gret heard was that the parade could
not have taken place Labor day when
the city was thronged with visitors
f.o that all might see the grand
Immediately after the parade of
the shops came the firemen with
their several stunts and they kept
the crowds on the street for a long
The fire department made a high
ly creditable appearance and car
ried out their part of the program
In good shape. The hub and hub
race took place on Main street be
tween Fifth and Fourth streets In
stead of on Sixth street as advertis
ed, and the Judges, who were B. G.
Wurl, Frank Libershal, John Mc
Nurlin, M. Bajeck and Joseph Mc
Maken, awarded first place to the
white cart under Captain Raymond
Henry. The red cart protested the
award on the ground that the while
cart obtained a start of several feet
on them, but the Judges overruled
the protest. The race was interest
ing and the partisans of each cart
howled themselves hoarse in "root
ing." The water fight, which was the
first of the kind ever pulled off in
the city, kept the large audience In
an uproar of laughter and applause,
and It took a long time to complete.
The several men on each side took
their punishment like majors and
were more than drenched when It
was over. The representatives of
the red cart, C. M. Manners and
Paul Wohlfarth won, finally wearing
out their opponents, Raymond Henry
and Frank Maurer of the whites.
The contest was one of the funniest
ever seen here, 'and fully merited
the applause which greeted the par
ticipants. At 6 o'clock an alarm of fire,
turned in from the corner of Fifth
and Vine street, took the depart
ment there and an Immense crowd
saw how quickly the flames could be
extinguished. The department made
good time and covered itself with
glory by its work.
All told the department did Its
share toward making the crowd en
Joy Itself and if anyone failed to do
so It was his or her own fault, for
there was plenty doing. Chief Kou
bek deserves credit for the able
manner In which he handled the
several events on the department
schedule and the untiring efforts he
put forth to make the visitors In the
city enjoy themselves.
One feature of the afternoon
which was a disappointment was the
failure of the Havelock people to
put in an appearance. "It was learn
ed late Friday afternoon that they
could not be here, but the news
came in time for a bare announce
ment merely, and did not get the
publicity which it was desired. The
Havelock people don't know what
they have missed.
The ball game between Cedar
Creek and Plattsmouth was witness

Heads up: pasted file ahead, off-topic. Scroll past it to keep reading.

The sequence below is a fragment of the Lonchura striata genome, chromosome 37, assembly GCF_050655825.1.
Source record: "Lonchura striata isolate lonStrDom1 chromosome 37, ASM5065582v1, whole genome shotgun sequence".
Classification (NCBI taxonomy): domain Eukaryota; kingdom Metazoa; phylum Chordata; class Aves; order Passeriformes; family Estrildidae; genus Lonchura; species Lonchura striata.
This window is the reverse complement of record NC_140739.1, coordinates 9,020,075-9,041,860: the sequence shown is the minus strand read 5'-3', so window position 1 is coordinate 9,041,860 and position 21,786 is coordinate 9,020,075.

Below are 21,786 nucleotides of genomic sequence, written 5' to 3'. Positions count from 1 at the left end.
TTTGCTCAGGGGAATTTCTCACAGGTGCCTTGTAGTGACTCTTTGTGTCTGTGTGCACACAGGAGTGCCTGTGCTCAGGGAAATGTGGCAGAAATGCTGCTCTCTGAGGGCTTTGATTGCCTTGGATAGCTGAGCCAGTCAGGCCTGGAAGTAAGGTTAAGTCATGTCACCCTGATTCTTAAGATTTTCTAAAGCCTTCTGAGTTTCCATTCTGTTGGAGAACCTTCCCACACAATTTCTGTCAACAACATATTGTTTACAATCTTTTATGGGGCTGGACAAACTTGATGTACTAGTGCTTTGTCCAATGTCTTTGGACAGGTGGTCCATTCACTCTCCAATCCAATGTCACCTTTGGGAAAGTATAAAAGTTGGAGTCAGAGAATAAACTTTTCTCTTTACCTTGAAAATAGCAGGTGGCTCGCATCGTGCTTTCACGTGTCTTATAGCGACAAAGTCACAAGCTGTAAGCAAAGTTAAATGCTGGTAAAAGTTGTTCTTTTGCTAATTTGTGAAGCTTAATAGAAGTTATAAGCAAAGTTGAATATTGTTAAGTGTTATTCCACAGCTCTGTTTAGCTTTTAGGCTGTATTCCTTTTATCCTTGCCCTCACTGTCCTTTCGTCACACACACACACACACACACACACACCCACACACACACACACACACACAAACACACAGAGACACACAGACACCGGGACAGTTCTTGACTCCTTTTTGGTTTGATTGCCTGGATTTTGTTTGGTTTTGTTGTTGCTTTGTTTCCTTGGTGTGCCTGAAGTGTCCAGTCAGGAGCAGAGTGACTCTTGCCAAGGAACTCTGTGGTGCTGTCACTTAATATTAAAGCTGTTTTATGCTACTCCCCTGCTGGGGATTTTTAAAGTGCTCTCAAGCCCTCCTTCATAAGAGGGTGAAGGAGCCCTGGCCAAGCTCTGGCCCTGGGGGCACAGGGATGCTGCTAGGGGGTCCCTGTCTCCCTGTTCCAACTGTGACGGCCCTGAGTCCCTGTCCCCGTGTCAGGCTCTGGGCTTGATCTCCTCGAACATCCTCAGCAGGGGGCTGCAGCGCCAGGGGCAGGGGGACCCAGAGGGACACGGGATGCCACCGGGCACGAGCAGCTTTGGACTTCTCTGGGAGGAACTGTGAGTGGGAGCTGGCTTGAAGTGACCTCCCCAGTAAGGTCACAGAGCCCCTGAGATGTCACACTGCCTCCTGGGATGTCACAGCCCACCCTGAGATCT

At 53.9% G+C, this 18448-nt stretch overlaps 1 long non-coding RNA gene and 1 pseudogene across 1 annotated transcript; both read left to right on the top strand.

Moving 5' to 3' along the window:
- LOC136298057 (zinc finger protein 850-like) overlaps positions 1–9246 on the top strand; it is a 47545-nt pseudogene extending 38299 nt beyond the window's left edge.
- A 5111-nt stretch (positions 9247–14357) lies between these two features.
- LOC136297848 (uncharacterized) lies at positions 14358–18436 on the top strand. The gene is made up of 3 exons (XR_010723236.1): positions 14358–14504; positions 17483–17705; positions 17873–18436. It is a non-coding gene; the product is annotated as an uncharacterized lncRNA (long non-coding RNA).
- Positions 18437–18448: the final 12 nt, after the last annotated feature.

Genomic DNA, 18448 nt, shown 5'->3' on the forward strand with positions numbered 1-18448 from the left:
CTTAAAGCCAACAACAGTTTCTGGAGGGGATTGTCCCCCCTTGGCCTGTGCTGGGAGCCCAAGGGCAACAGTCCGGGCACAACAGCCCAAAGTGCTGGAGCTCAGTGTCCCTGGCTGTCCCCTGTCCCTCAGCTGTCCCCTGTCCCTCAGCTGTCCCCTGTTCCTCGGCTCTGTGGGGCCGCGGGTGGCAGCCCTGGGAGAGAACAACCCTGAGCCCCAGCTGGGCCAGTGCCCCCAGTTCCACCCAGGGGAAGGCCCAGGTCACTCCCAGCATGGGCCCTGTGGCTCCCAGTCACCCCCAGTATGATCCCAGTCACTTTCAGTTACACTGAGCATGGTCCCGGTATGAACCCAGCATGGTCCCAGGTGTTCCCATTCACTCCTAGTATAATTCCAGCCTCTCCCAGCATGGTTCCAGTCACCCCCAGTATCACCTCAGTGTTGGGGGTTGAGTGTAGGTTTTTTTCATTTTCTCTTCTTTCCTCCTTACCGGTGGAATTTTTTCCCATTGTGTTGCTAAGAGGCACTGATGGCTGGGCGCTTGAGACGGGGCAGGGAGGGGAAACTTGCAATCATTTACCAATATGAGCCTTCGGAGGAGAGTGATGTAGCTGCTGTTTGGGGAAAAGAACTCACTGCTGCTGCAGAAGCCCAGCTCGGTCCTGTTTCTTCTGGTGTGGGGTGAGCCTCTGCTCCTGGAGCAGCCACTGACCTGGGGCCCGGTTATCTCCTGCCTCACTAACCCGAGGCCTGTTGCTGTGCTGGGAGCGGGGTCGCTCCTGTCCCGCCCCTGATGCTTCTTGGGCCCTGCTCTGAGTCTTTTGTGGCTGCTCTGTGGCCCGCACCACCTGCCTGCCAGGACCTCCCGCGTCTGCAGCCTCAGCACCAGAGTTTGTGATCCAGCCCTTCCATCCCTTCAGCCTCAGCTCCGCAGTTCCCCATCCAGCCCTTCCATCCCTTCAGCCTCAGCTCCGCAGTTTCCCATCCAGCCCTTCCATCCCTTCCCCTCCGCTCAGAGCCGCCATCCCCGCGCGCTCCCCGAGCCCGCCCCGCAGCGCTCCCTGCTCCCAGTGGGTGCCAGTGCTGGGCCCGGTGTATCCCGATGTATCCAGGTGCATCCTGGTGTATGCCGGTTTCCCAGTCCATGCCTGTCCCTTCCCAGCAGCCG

ed by a crowd miserably small and
disappointing in the extreme. The
boys played good ball despite the
disappointment they experienced,
and had little trouble In beating the
visitors, who found Williams an
enigma and who narrowly escaped a
shutout. The final score was 6 to 1
In favor of Plattsmouth. Despite
the one-sided score the game was
better than it appears, and Cedar
Creek played good, strong ball
throughout. The locals backed up
Williams in good shape and won the
game by clean fielding, aided with
good hitting.
Democrats Hold Caucus.
In obedience to the call of Dr. J.
S. Livingston, chairman of the Dem
ocratic county central committee, a
large number of Democrats met last
Saturday evening at the council
chamber and held a caucus for the
purpose of seleclng a candidate for
city assessor, one for district asses
sor, two for Justice of the peace and
two for constable. The meeting was
enthusiastic and harmonious to a
degree, and every one present seem
ed to feel that victory was In the air.
Mayor Sattler was unanimously
elected chairman of the meeting and
delivered an enthusiastic and vigor
ous speech, urging united action by
the party and the election of the en
tire ticket. The veteran Democrat,
P. E. Ruffner, was chosen secretary
by acclamation, and the meeting pro
ceeded to nominate the following
candidates by acclamation:
For city assessor P. E. Ruffner.
For district assessor Albert D.
For Justices of the peace John
Cory and William Rishel.
For constable Albert Scuttler
and August Tartsch.
The above tlct Is composed of
old and respected citizens of the
city, and men whom the Democrats
can well be proud to call their can
didates. The general opinion after
the meeting had adjourned was that
no better selections could have been
made, and that the ticket would be
elected from top to bottom.
He's From Missouri.
W. C. Hutchison, wife and daugh
ter of Livingston county4 Mo., came
down Saturday morning from Lin
coln to spend a few days with Wyatt
Hutchison and family, near Rock
Bluff, ' before returning to their
home. Mr. Hutchison is a brother of
Wyatt, and Is a magnificent speci
men of manhood, towering 6 feet 6
inches in height. He was in attend
ance on the Nebraska state fair as a
representative from the Missouri
state fair, In which association he is